Exploring Italy’s Unsettling 20th Century Forensic Photography


In a new series entitled Photography and Sensation we investigate photography’s versatile narrative and how it continues to shape our culture.

A couple of weeks ago 71a London exhibited Clue: Cold. The exhibition trails the history of forensic photography in Italy through unnerving yet absorbing photographs taken by criminologist Luigi Tomellini. We spoke to the curators of this fascinating exhibition to understand what makes forensic photography relevant today. And we were curious.

Perhaps the most striking thing about Clue: Cold is the starkness juxtaposing the sparseness of photographs within the gallery space at 71a. Immediately you get a sense of the atmosphere and time at which Tomellini took these shots – uneasiness is captured in photographs where the feet of bystanders margin the frame while a dead body lays hunched on serrated pebbles. A dead body with a bullet wound to the head.


This exhibition has travelled around European galleries for the last three years and now nears its conclusion with a catalogue launch of all the photographs. After his death Tomellini’s images disappeared only to be rediscovered in the 1980s. Curators Stefano Amoretti and Mino Tristovskij came across Tomellini’s portfolio through a collector who found the images. Through the exhibition they wanted to recreate the extensive research they had done during the process of analogue to digital printing.

Amoretti says: “A good part of the mystery or fascination of these pictures, at least for us, has been that for a long time we didn’t even know who the photographer was. That was only something we discovered with research.”

Tomellini worked as a forensic photographer in Genoa, Italy in the early 20th century. The relevance of these photos being shown now is both artistic and historical.

Amoretti explains: “I think there are two different qualities to these plates that make them important to be shown. The first one being aesthetic, I believe there is some sort of connection between human beings and death. We are very much connected and we’re very much fascinated and these pictures – being nice pictures, well exposed and well executed – create this link, which is to some extent disturbing. We don’t really want to see death but we kind of do.


“But also they prove to be historically relevant at least for Italy because the photographer probably introduced the techniques that became absolutely important afterwards for forensic investigations like the mugshot or it probably introduced the fingerprint in Italy.”

The role of forensic photography has changed since the 20th century with less emphasis being placed on it to convict a person, and with more advanced techniques such as DNA providing concrete evidence it seems forensic photography has taken a back seat.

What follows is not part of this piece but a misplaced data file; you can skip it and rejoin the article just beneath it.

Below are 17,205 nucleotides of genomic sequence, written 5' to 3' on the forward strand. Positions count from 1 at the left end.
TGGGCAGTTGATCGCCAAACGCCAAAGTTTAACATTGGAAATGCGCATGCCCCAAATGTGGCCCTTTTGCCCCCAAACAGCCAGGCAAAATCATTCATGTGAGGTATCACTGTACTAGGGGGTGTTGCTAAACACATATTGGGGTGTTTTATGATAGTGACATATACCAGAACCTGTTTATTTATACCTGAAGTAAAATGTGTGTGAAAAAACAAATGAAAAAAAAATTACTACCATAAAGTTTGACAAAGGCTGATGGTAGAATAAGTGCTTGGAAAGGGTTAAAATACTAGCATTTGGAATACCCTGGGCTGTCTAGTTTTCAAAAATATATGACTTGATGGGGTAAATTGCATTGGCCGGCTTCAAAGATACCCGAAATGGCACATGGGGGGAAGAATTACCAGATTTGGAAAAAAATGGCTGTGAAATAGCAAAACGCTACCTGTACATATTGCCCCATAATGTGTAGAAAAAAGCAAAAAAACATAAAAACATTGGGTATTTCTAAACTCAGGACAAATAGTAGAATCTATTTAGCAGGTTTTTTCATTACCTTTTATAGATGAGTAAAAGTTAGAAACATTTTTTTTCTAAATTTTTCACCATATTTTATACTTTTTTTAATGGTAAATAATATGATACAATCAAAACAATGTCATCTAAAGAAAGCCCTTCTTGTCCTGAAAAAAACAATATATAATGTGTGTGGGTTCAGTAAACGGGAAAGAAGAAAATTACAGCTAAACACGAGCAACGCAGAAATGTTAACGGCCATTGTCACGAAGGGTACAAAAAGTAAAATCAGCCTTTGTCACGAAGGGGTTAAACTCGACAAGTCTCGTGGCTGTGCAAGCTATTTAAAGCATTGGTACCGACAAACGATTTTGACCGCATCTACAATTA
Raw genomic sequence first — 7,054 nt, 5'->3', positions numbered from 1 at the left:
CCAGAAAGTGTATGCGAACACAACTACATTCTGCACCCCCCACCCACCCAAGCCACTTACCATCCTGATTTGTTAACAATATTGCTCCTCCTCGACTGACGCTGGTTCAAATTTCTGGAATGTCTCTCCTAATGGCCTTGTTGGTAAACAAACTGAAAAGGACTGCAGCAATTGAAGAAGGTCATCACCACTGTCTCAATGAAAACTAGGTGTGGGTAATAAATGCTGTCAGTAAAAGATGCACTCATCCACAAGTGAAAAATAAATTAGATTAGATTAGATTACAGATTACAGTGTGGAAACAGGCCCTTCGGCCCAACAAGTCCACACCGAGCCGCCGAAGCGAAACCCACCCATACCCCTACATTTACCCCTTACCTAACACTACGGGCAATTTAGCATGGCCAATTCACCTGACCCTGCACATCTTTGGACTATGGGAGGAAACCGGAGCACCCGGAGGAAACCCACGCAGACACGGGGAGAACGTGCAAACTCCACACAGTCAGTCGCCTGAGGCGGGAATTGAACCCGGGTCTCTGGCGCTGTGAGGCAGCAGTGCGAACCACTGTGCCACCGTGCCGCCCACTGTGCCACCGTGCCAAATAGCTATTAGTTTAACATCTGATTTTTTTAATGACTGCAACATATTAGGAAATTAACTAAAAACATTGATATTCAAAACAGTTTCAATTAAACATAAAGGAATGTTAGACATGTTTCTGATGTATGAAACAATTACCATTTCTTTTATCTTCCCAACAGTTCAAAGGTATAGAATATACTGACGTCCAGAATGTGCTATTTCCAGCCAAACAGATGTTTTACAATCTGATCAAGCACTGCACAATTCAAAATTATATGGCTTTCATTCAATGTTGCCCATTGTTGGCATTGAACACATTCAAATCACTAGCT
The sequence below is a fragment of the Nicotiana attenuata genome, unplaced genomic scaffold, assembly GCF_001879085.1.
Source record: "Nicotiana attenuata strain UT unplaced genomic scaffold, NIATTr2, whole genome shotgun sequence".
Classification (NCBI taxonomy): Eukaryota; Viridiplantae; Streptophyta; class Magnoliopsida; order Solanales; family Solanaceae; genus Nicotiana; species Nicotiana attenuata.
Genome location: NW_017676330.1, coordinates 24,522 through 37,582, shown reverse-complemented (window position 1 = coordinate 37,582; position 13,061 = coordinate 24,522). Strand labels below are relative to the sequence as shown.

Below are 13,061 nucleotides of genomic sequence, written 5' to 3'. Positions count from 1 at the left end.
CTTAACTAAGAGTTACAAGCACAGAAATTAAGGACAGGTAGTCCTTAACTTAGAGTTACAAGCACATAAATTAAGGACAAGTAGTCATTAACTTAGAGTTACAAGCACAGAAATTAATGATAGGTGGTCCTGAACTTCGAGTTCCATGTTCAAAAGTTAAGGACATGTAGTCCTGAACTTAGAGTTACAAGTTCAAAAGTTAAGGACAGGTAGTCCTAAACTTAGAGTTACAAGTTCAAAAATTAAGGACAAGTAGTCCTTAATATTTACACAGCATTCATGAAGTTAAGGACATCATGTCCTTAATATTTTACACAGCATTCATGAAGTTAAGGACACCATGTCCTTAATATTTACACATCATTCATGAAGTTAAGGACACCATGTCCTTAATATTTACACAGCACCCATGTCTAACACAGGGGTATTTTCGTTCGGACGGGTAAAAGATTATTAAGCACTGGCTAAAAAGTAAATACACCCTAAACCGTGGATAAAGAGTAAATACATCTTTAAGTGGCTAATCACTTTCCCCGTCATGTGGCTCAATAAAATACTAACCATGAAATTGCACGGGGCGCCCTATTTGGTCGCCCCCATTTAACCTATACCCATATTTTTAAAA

However Amoretti adds: “I believe forensic photography is still immensely important and it’s very much used. What is nice nowadays is forensic photography has started to be analysed under another perspective. We are definitely not the first ones who have made an exhibition of forensic photography; there is more and more research in this field. During the last three years there have been many important exhibitions about this, even in London – Wellcome Collection, The Photographer’s Gallery – they all have made forensic photography exhibitions.

“People are interested and fascinated in seeing a depiction of death, which is close but not close enough to get scared. We are now more used to seeing these types of graphic images.”

The photographic plates of crime scenes, weapons, and bodies on slabs serve as part of a criminal jigsaw that aided Italian police at the time. In some ways these photographs seem to capture a societal reaction to murder unlike forensic photography today, where there is a deficiency of spectators at crime scenes or at least they don’t make an appearance in photographs!

It’s not easy looking at pictures of dead bodies for three years and as Clues: Cold draws to an end Amoretti explains what his intentions were with this exhibition.


“The rationale behind the way we have always displayed these images is very subjective. We’ve never wanted to impose a narrative to the viewer, a narrative would have implied that we knew how the story ended or started and we’ve never known that. We had some different pictures but we’ve never known how to relate one picture to the other. We’ve always tried to find the visual narrative that doesn’t necessarily imply who the killer was, for example, or what weapon was used, or where the location was. I think we managed to do that in the catalogue too. Everybody can create his or her own perspective or investigation.”

Tomellini’s work is cold but it is also mesmerising and it serves as a valuable documentation of 20th century forensic photography methods. And with the exhibition heading to its home city of Genoa it seems the photographs have come full circle.

For more details and to buy a catalogue of Tomellini’s work visit:


For more events at 71a visit:

71a Gallery
71 Leonard Street,
London, EC2A
Telephone: 020 7729 3675

Opening Times: Fri 10am-6pm; Sat, Sun noon-6pm during exhibitions.
Nearest Tube: Old Street

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